Arctic Sea ice hits new record winter low

The Arctic reached another milestone in the past few weeks. The lowest Arctic Sea ice extent on record during winter.

January temperatures ran 23 degrees warmer than average in parts of the Arctic. That's resulted in the lowest percentage of ice cover on record since satellites began keeping record in 1979.

NOAA's National Snow and Ice Data Center shows Arctic Sea ice coverage has fallen even further behind the curve as of Monday February 15th. It's now clearly off the charts on the low side, in unprecedented territory for winter ice in the Arctic.

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NOAA: National Snow and Ice Data Center

Climate Central's Brian Kahn elaborates on how an unseasonably warm January in the Arctic has pushed ice cover to new seasonal lows.

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According to NASA, temperatures in some parts of the Arctic averaged up to 23°F above normal for the month. No, that’s not missing a decimal point.

NASA Jan
NASA

The extreme warmth in the region sent sea ice dwindling to a new record low for January. Sea ice extent was 402,000 square miles below average, according to the National Snow and Ice Data Center. That’s the equivalent of a missing area of sea ice almost four times the size of Colorado, and puts this year right in line with a trend of ever decreasing sea ice in the region as the climate warms.

Since 1979, winter sea ice extent has decreased 3.2 percent per decade (the loss is much more pronounced in summer at a rate of 13.4 percent per decade).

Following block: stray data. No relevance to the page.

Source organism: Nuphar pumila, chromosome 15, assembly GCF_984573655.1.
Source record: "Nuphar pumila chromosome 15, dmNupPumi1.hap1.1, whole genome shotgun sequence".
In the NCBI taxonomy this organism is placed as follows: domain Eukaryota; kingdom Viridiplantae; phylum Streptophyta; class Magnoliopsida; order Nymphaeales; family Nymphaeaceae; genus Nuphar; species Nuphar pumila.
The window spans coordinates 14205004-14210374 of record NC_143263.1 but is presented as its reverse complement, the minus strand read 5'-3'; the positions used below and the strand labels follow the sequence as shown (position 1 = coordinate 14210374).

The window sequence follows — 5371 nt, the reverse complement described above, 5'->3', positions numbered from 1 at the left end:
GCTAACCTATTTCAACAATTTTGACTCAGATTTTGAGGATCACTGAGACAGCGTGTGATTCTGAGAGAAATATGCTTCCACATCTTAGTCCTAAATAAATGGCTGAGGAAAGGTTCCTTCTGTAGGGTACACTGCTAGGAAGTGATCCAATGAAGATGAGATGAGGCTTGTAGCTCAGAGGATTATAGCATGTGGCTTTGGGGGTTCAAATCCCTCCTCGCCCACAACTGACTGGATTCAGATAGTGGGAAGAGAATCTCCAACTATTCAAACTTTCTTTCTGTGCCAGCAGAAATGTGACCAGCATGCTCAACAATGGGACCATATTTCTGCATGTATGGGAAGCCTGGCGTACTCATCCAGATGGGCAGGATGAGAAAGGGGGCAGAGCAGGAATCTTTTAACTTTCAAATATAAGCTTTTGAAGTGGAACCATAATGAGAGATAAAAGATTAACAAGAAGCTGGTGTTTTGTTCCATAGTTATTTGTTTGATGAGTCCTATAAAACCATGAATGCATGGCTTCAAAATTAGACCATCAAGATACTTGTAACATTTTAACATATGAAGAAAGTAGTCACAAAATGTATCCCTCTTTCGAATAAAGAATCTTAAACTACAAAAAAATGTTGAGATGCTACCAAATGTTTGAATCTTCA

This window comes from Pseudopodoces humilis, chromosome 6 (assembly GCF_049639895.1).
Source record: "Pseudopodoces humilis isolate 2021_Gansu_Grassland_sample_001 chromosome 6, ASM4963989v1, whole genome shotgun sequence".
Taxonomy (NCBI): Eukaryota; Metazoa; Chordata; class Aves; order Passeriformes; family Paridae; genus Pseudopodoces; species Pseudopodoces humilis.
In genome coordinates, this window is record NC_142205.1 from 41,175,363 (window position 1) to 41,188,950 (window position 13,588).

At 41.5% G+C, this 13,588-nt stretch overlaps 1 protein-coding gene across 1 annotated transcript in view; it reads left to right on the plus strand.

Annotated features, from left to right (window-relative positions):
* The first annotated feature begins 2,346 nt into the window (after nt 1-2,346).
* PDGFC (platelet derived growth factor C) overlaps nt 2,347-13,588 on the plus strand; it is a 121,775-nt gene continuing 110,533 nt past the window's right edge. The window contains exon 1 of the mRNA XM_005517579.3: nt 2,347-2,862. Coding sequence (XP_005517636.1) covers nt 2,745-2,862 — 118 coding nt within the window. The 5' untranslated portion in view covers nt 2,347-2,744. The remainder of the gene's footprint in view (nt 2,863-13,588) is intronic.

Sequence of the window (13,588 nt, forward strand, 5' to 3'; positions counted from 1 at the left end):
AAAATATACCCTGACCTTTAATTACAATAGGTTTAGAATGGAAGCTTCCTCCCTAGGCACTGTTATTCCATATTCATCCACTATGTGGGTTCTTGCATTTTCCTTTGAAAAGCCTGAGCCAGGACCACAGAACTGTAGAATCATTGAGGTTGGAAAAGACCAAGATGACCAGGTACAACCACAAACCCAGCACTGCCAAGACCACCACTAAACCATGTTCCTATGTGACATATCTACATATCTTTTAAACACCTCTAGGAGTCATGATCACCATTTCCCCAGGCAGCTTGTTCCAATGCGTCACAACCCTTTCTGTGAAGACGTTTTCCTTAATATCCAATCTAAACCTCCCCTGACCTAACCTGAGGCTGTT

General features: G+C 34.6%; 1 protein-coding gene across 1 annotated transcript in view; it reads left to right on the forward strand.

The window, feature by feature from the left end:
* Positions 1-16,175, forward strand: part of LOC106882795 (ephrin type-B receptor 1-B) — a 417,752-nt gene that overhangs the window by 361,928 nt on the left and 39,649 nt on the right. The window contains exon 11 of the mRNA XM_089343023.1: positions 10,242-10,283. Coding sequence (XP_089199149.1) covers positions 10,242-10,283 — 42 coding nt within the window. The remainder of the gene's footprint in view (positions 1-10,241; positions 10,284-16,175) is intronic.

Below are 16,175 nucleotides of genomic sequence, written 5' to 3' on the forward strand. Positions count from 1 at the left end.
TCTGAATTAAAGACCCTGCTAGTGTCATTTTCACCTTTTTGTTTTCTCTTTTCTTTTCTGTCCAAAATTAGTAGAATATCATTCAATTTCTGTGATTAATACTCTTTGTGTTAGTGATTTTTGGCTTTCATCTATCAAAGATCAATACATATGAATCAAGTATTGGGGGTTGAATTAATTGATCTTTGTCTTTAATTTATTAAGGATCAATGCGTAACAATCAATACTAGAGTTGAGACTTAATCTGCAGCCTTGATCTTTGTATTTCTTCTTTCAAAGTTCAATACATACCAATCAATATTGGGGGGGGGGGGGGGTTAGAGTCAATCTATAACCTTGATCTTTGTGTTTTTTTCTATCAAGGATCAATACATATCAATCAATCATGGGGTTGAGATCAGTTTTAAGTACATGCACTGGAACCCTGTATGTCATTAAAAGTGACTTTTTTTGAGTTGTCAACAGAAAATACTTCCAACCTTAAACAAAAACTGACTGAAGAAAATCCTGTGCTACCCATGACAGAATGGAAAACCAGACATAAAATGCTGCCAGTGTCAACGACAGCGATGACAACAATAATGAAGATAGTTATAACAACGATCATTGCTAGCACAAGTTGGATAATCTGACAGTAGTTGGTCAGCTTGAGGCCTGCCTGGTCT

The first half of February has continued the trend of pronounced heat in the Arctic with no signs of it letting up soon. The western U.S., which was also a hot spot in January, is continuing to see abnormal warmth this February as is the East Coast after a brief cold blast this weekend.

Global heat is somewhat a symptom of El Niño. The climate phenomenon of warm water in the eastern tropical Pacific might have passed its peak, but is still providing a little boost to global temperatures.

The big driver, though, is human-caused climate change, according to a Climate Central analysis.

With January off to record heat, it reinforces the likelihood that 2016 could be yet another record-setting year. The U.K. Met Office has already released its forecast for 2016. It expects the globe to “be at least as warm, if not warmer” than 2015, according to Chris Folland, a Met Office research fellow.

If 2016 sets another global temperature record, that would make it back-to-back-to-back years of record setting hot temperatures. That’s never happened before.

And regardless of whether 2016 sets a record or not, some scientists think the world has stepped up to a new period of global warming. That doesn’t mean every year will set a record, but  “it seems to me quite likely that we have taken the next step up to a new level,” National Center for Atmospheric Research climate scientist Kevin Trenberth told Climate Central last month.

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